The virtual PO2 model, or calibration equation, is constructed prior to collecting and processing the optical spectrum of a local region of tissue in which PO2 is to be measured. The model can be constructed, as described in greater detail below, by taking a series of spectra from tissue samples having known and widely ranging PO2 values, and then processing the spectra and the PO2 values with a partial least squares (PLS) fitting algorithm. Once so constructed, this virtual PO2 model is applied to determine PO2 from a collected tissue spectrum, e.g., comparing the spectrum to the model.
An overall procedure for effecting a spectral measurement in accordance with the invention is shown in FIG. 1, a flow chart illustrating process steps effective to determine the tissue PO2 of a sample. A model of tissue PO2 is first generated with a series of steps indicated generally by the bracket 11 in FIG. 1, and the model is stored, e.g., in a computer memory. The model is then accessed later in time and used in combination with a second series of steps, indicated generally by the bracket 13, to determine the oxygen partial pressure in tissue at the sampled region.
To construct the model, optical data (reflectance spectra) are collected from the sample and PO2 is concurrently measured with a known reference sensor (step 10). During the collection process, the level of PO2 varies over a great range, so that the collected data set represents spectra and PO2 readings over that range. In a prototype implementation discussed further in the EXAMPLE below, the reference sensor can be a 0.5 mm reference sensor distributed by Diametrics Medical, Inc., that measures three parameters: pH, PO2, and temperature. In the study discussed in detail below, reference PO2 and pH sensors were placed directly in a muscle, the abductor digiti minimi (V). A separate, near infrared spectroscopic (NIRS) fiber optic probe (such as the optical fiber spectral probe of the aforesaid '403 patent) was placed over the hypothenar eminence (palm muscle) to collect light returned from the same palm muscle. Data were collected every 30 seconds during the course of a surgery and for 6 hours following CPB to acquire a set of spectra, each with a corresponding PO2 measurement, as the PO2 varied over an extended range of values. In general, one may arrange for the PO2 to be varied using any known technique, such as by constricting a vessel or otherwise adjusting the blood flow to the sampled region of the patient's tissue. In the prototype construction, such variation was arranged by collecting the data during a major surgery, a cardiopulmonary bypass operation, in which the various surgical steps—placing the subject on a heart-lung machine, stopping patient's heart, and subsequently re-warming and reviving the patient—induced changes in PO2 over a range from low or even zero to normal values, over the course of several hours. Because the PO2 of a muscle (or other) sample may exhibit a spatial dependence, the reflectance spectrum was collected from an area of the tissue in close proximity to the reference sensors.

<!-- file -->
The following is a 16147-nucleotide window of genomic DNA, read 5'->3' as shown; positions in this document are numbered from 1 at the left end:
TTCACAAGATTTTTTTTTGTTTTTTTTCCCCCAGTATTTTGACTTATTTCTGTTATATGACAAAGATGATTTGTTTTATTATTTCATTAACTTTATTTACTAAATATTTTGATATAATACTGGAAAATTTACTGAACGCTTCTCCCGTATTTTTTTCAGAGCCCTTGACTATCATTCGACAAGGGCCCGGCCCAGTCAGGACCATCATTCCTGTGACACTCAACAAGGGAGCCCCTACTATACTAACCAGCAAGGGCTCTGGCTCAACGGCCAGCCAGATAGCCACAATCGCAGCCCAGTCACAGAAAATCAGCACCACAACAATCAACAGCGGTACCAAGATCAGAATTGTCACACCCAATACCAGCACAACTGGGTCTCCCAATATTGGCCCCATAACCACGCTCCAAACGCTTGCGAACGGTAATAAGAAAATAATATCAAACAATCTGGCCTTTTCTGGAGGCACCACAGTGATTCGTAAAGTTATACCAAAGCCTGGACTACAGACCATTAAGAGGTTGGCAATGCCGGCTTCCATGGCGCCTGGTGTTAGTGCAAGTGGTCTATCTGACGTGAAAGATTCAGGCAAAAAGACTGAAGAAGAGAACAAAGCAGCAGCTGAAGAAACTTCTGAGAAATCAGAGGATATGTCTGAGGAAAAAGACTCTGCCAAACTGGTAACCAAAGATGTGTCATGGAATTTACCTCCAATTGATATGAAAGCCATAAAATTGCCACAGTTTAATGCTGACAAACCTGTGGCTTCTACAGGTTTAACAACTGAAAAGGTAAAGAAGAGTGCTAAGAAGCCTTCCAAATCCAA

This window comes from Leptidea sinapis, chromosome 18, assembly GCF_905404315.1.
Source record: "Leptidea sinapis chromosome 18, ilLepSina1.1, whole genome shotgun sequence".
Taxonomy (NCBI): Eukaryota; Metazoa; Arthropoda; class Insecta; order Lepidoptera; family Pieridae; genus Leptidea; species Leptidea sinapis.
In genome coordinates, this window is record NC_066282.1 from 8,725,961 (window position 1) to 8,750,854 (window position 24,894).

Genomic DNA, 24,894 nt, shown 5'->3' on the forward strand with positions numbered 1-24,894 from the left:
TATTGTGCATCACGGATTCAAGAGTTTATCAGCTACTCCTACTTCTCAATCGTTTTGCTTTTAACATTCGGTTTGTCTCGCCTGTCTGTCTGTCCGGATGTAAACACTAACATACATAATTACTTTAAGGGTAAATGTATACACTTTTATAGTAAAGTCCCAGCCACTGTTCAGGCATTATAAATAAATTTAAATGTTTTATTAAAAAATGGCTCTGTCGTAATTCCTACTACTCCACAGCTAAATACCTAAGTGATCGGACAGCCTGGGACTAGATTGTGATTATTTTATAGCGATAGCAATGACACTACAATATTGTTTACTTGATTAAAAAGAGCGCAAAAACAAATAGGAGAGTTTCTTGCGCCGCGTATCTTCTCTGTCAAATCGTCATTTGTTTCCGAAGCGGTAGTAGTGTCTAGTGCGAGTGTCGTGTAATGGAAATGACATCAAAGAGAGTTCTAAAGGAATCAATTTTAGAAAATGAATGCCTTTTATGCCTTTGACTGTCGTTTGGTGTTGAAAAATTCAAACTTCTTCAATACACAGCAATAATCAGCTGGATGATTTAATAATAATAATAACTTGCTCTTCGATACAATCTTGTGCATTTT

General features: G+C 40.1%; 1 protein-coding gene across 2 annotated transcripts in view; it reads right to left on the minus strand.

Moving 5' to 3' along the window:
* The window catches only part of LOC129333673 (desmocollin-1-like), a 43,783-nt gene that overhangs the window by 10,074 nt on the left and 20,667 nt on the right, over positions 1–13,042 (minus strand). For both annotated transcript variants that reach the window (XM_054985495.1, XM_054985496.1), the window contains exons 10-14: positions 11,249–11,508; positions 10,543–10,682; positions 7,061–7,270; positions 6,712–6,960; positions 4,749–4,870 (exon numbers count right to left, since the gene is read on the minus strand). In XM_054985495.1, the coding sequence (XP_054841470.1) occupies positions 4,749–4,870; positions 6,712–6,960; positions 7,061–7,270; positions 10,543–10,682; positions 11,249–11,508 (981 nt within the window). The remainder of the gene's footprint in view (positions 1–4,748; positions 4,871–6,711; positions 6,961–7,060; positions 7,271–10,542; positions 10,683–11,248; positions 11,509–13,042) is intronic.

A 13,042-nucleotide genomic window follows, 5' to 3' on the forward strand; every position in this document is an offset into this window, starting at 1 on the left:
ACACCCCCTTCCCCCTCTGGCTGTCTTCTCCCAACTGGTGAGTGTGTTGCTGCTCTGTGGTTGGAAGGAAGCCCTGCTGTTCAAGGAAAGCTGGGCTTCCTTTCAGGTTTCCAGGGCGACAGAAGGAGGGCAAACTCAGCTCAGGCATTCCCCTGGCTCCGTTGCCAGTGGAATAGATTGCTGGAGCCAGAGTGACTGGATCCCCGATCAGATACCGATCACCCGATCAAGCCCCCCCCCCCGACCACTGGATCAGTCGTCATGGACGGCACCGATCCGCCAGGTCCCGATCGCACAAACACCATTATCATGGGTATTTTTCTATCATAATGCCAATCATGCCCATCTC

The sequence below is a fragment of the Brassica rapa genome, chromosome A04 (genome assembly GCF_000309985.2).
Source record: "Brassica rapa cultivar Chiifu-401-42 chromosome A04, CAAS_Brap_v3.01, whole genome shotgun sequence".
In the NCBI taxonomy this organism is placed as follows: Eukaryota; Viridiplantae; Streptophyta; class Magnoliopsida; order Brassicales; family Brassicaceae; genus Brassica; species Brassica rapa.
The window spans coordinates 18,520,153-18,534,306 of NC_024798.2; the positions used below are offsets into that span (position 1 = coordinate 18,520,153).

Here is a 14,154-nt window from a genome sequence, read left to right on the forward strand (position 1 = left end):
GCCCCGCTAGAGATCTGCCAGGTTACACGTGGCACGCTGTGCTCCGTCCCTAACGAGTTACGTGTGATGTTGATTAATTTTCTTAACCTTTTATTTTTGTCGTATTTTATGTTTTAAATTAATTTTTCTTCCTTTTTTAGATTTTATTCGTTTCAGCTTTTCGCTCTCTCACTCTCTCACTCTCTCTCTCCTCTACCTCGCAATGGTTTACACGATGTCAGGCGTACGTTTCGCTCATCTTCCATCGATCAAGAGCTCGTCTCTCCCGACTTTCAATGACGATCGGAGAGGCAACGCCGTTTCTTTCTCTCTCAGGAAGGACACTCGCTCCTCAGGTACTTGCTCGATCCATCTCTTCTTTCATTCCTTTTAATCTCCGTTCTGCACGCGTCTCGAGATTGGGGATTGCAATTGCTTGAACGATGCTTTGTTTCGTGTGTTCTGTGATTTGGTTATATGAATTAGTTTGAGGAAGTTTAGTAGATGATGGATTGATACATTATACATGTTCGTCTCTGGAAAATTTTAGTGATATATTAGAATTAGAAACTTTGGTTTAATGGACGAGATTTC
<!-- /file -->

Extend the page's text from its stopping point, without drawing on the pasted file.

In the prototype procedure for collecting a spectral/measurement calibration data set from which the model was to be constructed, 18 elective cardiac surgical subjects were each sampled during a respective CPB surgery.
Continuing with a discussion of FIG. 1, the data collected at stage 10 may be preprocessed or may be collected in various ways in a stage 17 to enhance its information content. The data set is then processed at stage 12 with a numerical algorithm to construct a calibration equation or model. Preprocessing may include filtering using known smoothing algorithms to improve their signal-to-noise ratio, for instance, when data contains large amounts of noise. Preprocessing may also include removing spectral factors related to human subject variability, such as skin color as discussed in U.S. patent application Ser. No. 10/086,917 previously cited, and which is hereby incorporated by reference. A technique such as mean-centering may also be applied in a pre-processing stage prior to processing with the numerical algorithm. In this case, x-y arrays corresponding to different PO2 values are averaged together to generate an average x-y array; the average x-y array is then subtracted from each individual x-y array taken at different PO2 values using Equation 1 below:
where the “hat” over yik indicates the data point is normalized by the mean-centering operation. Other pre-processing routines may be useful, such as taking a first or second derivative of the spectra prior to processing, or making multiplicative scatter corrections to the spectra (see, e.g., H. Martens and T. Naes, “Multivariable Calibration”, J. Wiley & Sons (1989)).
Thus, for example, multiple samples may be taken and averaged at each point, and/or a reflector phantom may be positioned on the tissue to provide a reference spectrum used to normalize the collected tissue reflectance spectra. Also, both actual PO2 measurements and optical measurements can be recorded from multiple localized areas, with values averaged together to increase the robustness or accuracy of the data.